Bartkus v. Illinois
In Bartkus v. Illinois, 359 U.S. 121, 79 S.Ct. 676, 3 L.Ed.2d 684 (1959) Bartkus was tried and acquitted in a federal district court of robbing a federally insured savings and loan association in Cicero, Illinois.
The federal authorities were highly displeased with the result, and the trial judge upbraided the jury for its verdict.
Almost immediately after the trial the federal authorities went to the State's Attorney and invited him to prosecute Bartkus.
Less than three weeks after his acquittal Bartkus was indicted by Illinois and was subsequently convicted and sentenced to life imprisonment by the state.
In furtherance of the state prosecution the AUSA who had prosecuted the federal case had summoned to his office a co-defendant of Bartkus who had confessed his part in the robbery and testified against Bartkus in the federal trial. The federal prosecutor asked the co-defendant if he would testify against Bartkus in the state trial, and he said that he would. Sentencing of this man and another co-defendant, who also testified against Bartkus in both trials, was postponed by the federal court until they had testified against Bartkus at the state trial.
The FBI was also put to work to strengthen the evidence which had not sufficed to convict Bartkus in the federal trial. An FBI agent uncovered a new witness who testified at the state trial that Bartkus had told him about his participation in the robbery while they were both in jail awaiting federal trials. There was no contact between this new witness and any agent of the state of Illinois until the morning of the state trial. What his testimony would be was known only through his arrangement with the FBI. Federal sentencing of this new witness for violation of the Mann Act was also postponed until he had testified against Bartkus at the state trial.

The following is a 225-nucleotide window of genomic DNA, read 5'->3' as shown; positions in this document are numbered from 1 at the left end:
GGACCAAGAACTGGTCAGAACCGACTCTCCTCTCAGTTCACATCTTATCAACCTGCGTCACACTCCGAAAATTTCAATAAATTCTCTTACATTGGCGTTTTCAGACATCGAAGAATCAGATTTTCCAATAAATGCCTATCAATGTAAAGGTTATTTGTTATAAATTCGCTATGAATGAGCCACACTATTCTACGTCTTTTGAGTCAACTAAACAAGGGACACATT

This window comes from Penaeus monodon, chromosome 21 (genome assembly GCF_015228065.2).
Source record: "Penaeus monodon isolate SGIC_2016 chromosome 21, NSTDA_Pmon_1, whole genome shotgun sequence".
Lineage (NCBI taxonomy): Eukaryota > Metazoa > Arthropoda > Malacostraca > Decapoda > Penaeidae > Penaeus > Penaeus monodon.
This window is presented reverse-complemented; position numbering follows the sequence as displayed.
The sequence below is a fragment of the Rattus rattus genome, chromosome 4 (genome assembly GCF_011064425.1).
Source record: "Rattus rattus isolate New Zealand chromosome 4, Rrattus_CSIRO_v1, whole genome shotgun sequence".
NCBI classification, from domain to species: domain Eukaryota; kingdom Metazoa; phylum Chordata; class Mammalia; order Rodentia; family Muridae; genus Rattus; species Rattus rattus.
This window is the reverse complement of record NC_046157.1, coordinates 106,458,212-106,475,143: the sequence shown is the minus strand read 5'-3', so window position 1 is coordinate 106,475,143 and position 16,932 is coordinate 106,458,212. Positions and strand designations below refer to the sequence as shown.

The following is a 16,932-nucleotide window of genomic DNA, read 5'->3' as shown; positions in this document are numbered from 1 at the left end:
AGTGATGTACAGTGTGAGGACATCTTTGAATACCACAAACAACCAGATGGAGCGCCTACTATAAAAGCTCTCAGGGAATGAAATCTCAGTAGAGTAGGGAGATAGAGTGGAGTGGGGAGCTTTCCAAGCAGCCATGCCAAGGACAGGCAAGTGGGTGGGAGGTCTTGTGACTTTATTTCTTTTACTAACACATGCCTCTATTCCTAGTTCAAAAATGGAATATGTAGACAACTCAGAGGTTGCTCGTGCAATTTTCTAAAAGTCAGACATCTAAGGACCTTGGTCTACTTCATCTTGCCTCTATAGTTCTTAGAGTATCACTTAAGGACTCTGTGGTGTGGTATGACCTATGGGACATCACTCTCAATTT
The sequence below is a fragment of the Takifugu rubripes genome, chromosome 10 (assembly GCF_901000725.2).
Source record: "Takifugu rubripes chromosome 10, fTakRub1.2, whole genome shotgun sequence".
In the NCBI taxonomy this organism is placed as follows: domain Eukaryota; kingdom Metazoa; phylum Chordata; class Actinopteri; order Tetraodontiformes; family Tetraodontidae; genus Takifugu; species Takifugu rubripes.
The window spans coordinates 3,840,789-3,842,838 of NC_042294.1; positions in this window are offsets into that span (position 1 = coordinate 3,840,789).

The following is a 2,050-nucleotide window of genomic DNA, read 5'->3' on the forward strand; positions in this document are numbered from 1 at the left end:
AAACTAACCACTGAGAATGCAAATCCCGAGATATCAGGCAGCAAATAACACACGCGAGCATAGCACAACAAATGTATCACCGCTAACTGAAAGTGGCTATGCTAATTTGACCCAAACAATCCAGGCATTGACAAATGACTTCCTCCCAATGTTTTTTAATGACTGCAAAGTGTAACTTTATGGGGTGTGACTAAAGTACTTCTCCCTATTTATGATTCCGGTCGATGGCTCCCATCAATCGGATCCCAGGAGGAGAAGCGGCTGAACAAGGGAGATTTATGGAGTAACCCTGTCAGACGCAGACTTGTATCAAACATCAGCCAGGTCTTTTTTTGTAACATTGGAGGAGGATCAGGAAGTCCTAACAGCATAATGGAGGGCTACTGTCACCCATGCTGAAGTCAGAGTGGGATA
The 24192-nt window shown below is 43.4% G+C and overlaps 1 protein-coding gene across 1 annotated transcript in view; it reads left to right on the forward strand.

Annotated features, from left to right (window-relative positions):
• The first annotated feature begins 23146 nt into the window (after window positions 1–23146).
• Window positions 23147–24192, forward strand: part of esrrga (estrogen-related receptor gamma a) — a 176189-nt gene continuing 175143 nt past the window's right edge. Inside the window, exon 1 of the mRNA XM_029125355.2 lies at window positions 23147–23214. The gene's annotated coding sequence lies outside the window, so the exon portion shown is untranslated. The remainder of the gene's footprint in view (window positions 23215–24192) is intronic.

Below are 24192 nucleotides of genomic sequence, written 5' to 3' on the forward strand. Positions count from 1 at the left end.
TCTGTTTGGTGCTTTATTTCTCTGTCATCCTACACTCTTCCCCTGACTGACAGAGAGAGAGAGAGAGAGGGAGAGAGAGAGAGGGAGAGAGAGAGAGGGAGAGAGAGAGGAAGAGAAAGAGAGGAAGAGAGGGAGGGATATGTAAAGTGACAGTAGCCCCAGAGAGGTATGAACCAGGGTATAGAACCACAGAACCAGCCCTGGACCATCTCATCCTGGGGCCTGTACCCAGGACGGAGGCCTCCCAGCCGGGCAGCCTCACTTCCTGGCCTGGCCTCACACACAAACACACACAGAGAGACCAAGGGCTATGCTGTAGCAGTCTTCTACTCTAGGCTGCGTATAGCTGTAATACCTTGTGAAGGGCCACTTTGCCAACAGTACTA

The FBI agent also testified for the state in rebuttal of an alibi witness for Bartkus. And, over Bartkus' objection, the FBI agent remained in the state courtroom throughout the trial although other witnesses were excluded.
Writing for the Court and upholding Bartkus' conviction, Justice Frankfurter said that the evidence established "that federal officials acted in cooperation with state authorities." Such collaboration was "the conventional practice between the two sets of prosecutors throughout the country." Id. at 123, 79 S.Ct. at 678.
It did not offend due process of law. Justice Frankfurter added that the evidence did not show that the state "in bringing its prosecution was merely a tool of the federal authorities" and did not "sustain a conclusion that the state prosecution was a sham and a cover for a federal prosecution, and thereby in essential fact another federal prosecution." Id. at 123-24, 79 S.Ct. at 678.
In Bartkus the federal government after losing its prosecution colluded closely with the state in securing a conviction.
With the rhetorical bite that sometimes characterizes a dissent, Justice Brennan described what happened in these terms: "The federal effort which failed in the federal courthouse was renewed a second time in the state courthouse across the street." Bartkus, 359 U.S. at 169, 79 S.Ct. at 705 (dissenting opinion).